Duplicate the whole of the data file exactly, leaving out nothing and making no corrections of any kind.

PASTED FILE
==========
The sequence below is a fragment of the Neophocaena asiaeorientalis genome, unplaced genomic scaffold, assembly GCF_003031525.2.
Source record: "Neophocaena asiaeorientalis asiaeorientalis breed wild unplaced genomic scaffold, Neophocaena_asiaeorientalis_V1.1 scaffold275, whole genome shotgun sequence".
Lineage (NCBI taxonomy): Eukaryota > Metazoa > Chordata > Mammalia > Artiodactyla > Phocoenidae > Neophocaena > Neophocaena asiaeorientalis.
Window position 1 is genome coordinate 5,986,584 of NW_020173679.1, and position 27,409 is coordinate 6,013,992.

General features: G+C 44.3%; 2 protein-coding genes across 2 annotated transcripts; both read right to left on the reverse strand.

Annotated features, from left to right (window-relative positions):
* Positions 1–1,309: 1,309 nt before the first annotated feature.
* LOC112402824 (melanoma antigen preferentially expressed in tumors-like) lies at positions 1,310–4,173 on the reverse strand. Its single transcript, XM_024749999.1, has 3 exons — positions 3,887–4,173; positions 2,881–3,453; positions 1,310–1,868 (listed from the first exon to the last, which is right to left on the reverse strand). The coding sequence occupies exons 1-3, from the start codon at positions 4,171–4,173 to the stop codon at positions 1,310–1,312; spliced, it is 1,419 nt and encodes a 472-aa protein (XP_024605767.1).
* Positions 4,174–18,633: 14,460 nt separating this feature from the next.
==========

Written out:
The sequence below is a fragment of the Neophocaena asiaeorientalis genome, unplaced genomic scaffold, assembly GCF_003031525.2.
Source record: "Neophocaena asiaeorientalis asiaeorientalis breed wild unplaced genomic scaffold, Neophocaena_asiaeorientalis_V1.1 scaffold275, whole genome shotgun sequence".
Lineage (NCBI taxonomy): Eukaryota > Metazoa > Chordata > Mammalia > Artiodactyla > Phocoenidae > Neophocaena > Neophocaena asiaeorientalis.
Window position 1 is genome coordinate 5,986,584 of NW_020173679.1, and position 27,409 is coordinate 6,013,992.

General features: G+C 44.3%; 2 protein-coding genes across 2 annotated transcripts; both read right to left on the reverse strand.

Annotated features, from left to right (window-relative positions):
* Positions 1–1,309: 1,309 nt before the first annotated feature.
* LOC112402824 (melanoma antigen preferentially expressed in tumors-like) lies at positions 1,310–4,173 on the reverse strand. Its single transcript, XM_024749999.1, has 3 exons — positions 3,887–4,173; positions 2,881–3,453; positions 1,310–1,868 (listed from the first exon to the last, which is right to left on the reverse strand). The coding sequence occupies exons 1-3, from the start codon at positions 4,171–4,173 to the stop codon at positions 1,310–1,312; spliced, it is 1,419 nt and encodes a 472-aa protein (XP_024605767.1).
* Positions 4,174–18,633: 14,460 nt separating this feature from the next.